Despite major progress made in medicine, current treatments are increasingly unable to meet patient needs in a wide range of diseases. As our population ages, medicine is confronted with a great challenge of treating more complex diseases and injuries. Most current medical practices only manage patients’ symptoms with medications or devices.
In order to confront the needs of patients with conditions beyond repair, research has transitioned into the field of regenerative medicine. Regenerative medicine is the practice of delivering cells and cell products to diseased or damaged tissue. In diseases like cystic fibrosis, the lungs and pancreas accumulate damage due to thick mucus secretions and chronic infections. The current treatment of antibiotics, airway clearance, mucus alteration, CFTR modulation, and pancreatic enzymes only help to manage symptoms. Even with the current work to correct the defective CFTR protein that leads to the diagnosis of cystic fibrosis, there is insufficient evidence to conclude if new medications will halt the progression of the disease. However, regenerative medicine offers the possibility of controlling the development of this damage.
Stem cells these days are perhaps a trigger word for discussion and debate, but their role is critical for regenerative medicine. A stem cell is a cell that has the ability to develop into many different types of cells. Through a process known as differentiation, a single stem cell could turn into cells ranging from cartilage to heart muscle. Each type of stem cell has its own unique qualities, with some having a greater ability to differentiate than others. Adult stem cells are present throughout the body, with their primary role to repair tissues. However, the process is not so simple. In certain instances, the mechanism for tissue repair is disrupted, and the adult stem cells cannot undergo their repairing process. This results in the damage and scarring that occurs in diseases like CF; cystic fibrosis was given its name due to the fibrous connective tissue and cysts seen in the pancreas. The fibrous, scarred tissues formed have different mechanical properties and cannot function like healthy tissue.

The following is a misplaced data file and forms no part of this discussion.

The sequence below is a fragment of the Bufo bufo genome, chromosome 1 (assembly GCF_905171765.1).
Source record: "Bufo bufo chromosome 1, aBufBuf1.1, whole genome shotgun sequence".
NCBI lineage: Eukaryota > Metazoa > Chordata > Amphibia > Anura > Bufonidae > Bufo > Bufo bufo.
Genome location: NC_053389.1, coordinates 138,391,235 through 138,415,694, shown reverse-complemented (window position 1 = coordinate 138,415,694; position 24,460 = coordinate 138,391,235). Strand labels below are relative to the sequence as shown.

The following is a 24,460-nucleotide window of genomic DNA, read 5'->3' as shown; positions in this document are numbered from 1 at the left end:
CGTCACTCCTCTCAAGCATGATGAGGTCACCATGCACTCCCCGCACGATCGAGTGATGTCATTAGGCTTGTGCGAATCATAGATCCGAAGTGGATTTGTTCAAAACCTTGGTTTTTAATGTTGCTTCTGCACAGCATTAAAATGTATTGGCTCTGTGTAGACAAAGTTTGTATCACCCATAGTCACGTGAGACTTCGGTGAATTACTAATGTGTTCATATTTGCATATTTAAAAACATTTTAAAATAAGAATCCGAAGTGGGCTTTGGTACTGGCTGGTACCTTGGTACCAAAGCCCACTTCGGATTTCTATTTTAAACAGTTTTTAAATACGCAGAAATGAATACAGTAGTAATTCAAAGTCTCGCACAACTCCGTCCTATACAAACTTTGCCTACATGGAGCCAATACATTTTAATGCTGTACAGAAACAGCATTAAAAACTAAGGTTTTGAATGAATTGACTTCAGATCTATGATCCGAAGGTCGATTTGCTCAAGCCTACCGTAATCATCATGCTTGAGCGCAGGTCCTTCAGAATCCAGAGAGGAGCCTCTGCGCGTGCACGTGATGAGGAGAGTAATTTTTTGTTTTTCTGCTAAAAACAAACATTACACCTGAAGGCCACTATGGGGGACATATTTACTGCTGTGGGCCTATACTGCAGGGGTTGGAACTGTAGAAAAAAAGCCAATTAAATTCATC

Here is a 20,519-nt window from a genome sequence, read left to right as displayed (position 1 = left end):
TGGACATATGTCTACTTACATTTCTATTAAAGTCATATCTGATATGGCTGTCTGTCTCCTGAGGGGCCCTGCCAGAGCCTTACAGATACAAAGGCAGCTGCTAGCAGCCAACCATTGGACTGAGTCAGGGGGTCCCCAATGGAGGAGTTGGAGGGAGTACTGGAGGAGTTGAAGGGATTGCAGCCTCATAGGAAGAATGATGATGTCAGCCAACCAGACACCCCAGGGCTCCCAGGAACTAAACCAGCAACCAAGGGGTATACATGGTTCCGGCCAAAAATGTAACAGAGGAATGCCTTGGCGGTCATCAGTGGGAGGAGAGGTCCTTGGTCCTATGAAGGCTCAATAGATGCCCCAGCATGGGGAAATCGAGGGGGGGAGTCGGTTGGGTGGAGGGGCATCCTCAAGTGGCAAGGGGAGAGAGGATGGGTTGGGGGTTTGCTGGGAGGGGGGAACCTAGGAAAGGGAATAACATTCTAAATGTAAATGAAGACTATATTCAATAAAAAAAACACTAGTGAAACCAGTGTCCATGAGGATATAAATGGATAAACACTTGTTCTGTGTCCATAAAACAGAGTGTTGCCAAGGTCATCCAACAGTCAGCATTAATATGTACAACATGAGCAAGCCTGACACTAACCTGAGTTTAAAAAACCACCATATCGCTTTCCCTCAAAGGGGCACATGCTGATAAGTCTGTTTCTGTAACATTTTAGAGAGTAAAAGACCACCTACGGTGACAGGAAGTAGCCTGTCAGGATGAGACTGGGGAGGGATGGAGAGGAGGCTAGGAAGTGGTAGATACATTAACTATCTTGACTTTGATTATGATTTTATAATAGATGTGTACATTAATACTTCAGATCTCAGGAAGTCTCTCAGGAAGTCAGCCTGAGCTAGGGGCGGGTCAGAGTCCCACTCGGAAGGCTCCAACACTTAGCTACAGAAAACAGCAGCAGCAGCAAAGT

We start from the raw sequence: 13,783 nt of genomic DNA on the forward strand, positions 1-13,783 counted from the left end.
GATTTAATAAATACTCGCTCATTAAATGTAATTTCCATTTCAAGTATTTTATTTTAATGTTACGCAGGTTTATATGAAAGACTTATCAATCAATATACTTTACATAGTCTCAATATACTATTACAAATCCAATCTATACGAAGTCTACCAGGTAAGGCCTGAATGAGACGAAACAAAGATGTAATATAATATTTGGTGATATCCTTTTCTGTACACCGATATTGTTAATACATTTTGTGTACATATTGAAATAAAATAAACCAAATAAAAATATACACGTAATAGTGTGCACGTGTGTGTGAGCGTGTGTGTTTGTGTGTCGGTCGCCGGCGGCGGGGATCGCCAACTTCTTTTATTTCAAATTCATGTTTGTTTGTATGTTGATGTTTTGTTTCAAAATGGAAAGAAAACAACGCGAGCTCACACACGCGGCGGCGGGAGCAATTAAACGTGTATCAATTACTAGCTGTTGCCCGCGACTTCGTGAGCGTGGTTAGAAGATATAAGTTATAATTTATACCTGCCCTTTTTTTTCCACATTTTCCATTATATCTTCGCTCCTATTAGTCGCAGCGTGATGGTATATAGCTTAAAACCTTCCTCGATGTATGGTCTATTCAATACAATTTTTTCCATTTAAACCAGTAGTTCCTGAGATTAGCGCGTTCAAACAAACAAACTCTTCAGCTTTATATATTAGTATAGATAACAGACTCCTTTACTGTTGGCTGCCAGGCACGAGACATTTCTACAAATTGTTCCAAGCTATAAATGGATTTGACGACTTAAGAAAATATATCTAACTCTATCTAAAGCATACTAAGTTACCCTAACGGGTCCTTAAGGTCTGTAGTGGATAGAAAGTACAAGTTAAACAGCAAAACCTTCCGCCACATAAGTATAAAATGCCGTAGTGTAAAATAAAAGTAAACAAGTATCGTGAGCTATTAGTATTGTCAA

Current research is focused on how to prevent the scarring that may occur from chronic damage. One major focus of regenerative medicine would be to incorporate a stem cell treatment to enhance tissue repair. In cystic fibrosis, these practices could be used to aid in repair after a pulmonary exacerbation or to heal the pancreas and help prevent cystic fibrosis related diabetes. Advancements in stem cell therapy have even allowed burn victims to heal their skin with reduced evidence of the traumatic event.
Many researchers across the globe are trying to deliver similar practices to many tissues and organs throughout the body. However, stem cells’ potential is not limited to tissue repair. Researchers are also using stem cells to help regenerate entire organs with the vision of changing the status of organ transplants. Due to the nature of cystic fibrosis, these treatments and tissue engineering practices would provide a much needed therapy to this chronic illness. The future is bright; regenerative medicine is one of the fastest growing fields of medical research, with each year providing more treatments that pave the way for those with diseases like cystic fibrosis.
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